Carter Stevens '13

Why did you decide to study abroad?   


Carter at the Bundesstag

My decision to study abroad was really nothing I could have foreseen when I came to Colby as a freshman- I had studied Latin in high school and wasn't too fond of my German classes my first semester.  I kept up with the language, however, until the end of my sophomore year.  I had never traveled outside the US before (save a childhood trip to Nova Scotia), and decided that going abroad should be part of my college experience.  It would be new, challenging, and difficult, and so naturally I was very excited.  

How did you choose where to go?   

The decision was actually pretty simple to me based on my hopes and requirements for the program.  With my language abilities, it had to be a German-speaking country, limiting my choices really to Germany itself or Austria.  As a History and Government double major, I then had to look for programs where I could take classes in both areas of study.  I heard that both IES's Vienna and Berlin programs would be good fits for this.  I also knew that I wanted to live with a host family, and so searched for a program with homestays.  Berlin is also clearly a historical and poltical center, and would allow me to visit museums, memorials, and events of interest.  The IES Berlin program fit all of these requirements, so it was the one I chose.  

Can you briefly describe your program while abroad?  

My program consisted first of a month-long orientation program, introducing us to the city, the other American students in the program, an intensive language course, and living in Germany.  This was capped off with an awesome week-long "European Capitals Tour" where we visited Vienna, Budapest, and Krakow through the IES program.  Because I was a semester student, I couldn't take classes at Berlin's famous Humboldt University, which the IES center was tied too, and so our classes were instead taught by German professors who came to our center to teach.  The classes were all in German, and I took a course on German Jewish history, one on German security policy, a post-1989 German film course, and a course mainly designed as field trips to various political events and speakers in Berlin.  Many of these classes also included visits to museums and other significant sites in the city.  In October we went on another IES-sponsored trip, this time to the eastern city of Dresden.  As the program progressed I spent most weekends traveling outside Germany and around Europe while trying to balance homework and projects.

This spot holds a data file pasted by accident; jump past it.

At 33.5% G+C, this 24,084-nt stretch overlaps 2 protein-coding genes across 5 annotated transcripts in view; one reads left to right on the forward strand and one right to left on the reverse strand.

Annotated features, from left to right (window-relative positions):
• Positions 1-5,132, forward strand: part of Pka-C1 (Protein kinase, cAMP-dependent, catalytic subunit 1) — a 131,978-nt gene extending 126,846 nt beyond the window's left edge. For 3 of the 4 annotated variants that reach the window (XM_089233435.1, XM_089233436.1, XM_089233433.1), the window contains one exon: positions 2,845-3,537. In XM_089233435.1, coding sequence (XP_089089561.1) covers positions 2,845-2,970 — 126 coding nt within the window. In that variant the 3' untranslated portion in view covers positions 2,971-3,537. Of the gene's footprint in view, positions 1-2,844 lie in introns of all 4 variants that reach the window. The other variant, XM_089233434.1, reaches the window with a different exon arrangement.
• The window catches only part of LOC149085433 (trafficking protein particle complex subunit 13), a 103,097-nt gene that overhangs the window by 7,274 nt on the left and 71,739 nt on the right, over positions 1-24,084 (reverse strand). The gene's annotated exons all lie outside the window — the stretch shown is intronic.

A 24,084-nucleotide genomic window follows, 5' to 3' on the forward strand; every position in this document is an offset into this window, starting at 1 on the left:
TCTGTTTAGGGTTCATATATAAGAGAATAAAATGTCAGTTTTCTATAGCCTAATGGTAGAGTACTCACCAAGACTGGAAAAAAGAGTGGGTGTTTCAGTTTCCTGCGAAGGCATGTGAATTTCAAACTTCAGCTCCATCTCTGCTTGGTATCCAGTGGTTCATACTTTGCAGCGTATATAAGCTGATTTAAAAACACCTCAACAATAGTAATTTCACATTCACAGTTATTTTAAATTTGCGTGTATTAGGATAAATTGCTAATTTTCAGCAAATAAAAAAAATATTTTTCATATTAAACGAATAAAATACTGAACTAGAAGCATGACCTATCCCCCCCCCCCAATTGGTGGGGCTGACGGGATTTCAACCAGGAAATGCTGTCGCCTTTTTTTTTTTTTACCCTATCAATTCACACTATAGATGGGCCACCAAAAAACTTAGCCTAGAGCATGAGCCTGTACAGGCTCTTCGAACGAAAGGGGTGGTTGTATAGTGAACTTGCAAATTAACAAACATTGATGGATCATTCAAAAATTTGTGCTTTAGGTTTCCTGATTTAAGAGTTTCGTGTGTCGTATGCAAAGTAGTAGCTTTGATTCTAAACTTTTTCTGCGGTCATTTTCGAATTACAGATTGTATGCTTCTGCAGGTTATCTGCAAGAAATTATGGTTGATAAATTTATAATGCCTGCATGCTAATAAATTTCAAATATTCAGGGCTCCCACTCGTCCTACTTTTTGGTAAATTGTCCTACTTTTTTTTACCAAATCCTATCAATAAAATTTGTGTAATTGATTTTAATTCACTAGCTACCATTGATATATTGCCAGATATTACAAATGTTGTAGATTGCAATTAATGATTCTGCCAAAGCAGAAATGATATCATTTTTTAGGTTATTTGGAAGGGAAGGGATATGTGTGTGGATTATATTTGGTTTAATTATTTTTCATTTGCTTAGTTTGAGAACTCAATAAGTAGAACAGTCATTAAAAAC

What were some highlights or memorable moments of the experience for you?  

Living in Berlin was an awesome experience.  For me, the most memorable moments are simply walking around the city and experiencing the clashes of past and present.  A Neo-Nazi rally (and anti-Nazi counter rally) shut down the Alexanderplatz in September, Kurdish protestors called in a bomb threat against Turkey's president and ended our opportunity to see him speak the same month, and Iranian protestors hurled insults against the American embassy in October directly in front of the Brandenburg Gate.  These events put me at the center of both international and strikingly local politics and debates in a way Waterville never could be.  Visits to museums, the Memorial to the Murdered Jews of Europe and other WWII-Holocaust monuments, remnants of the Berlin Wall, and tours of bunkers and tunnels with the Berlin Underworld organization demonstrated the city's deep connection with its past.  These experiences in the city will forever stand out in my mind.  

What was your greatest challenge?   

My greatest challenge I think was trying to fit in to German culture.  Americans are always in Berlin, and so whenever I tried to order food or speak with them in German, they'd often respond in English, recognizing my accent, making it more difficult to feel part of the city's fabric.  Added to this, I needed to balance time between my American friends in the program, my host family, and my own interests.  It was hard to do this and I now wish I had spent more time doing all three of these of course!

How have you and/or your perspective changed after returning from study abroad?   

This was my first experience living in an apartment as well as a major city, especially one with as great a public transit program as Berlin, so I think I learned to be a lot more self-confident and self-reliant than I was before, shopping for my own food and not setting foot in a vehicle smaller than a bus for most of those three months.  It was interesting to watch the Germans respond to the Republican presidential primary, which many followed closely, and their critical comments about Michelle Bachman and Rick Perry gave me the opportunity to evaluate my own country and its faults.  The trip also gave me a great understanding and appreciation of all the people and the countries I visited.   

What advice would you give to prospective study abroad students?  

First advice is definitely to do this, even if you are nervous, because it will turn out so awesomely in the end.  I was very nervous about the program but it turned out to probably be the best and most different experience I've ever had.  Following that, make sure you're choosing a program that fits ALL your interests- Berlin worked perfectly for me because it combined my interests in history and politics and allowed me to live with and interact with a host family.  You need to choose a program that meets more than just your academic interests, or it won't be one you'll appreciate as fully as another.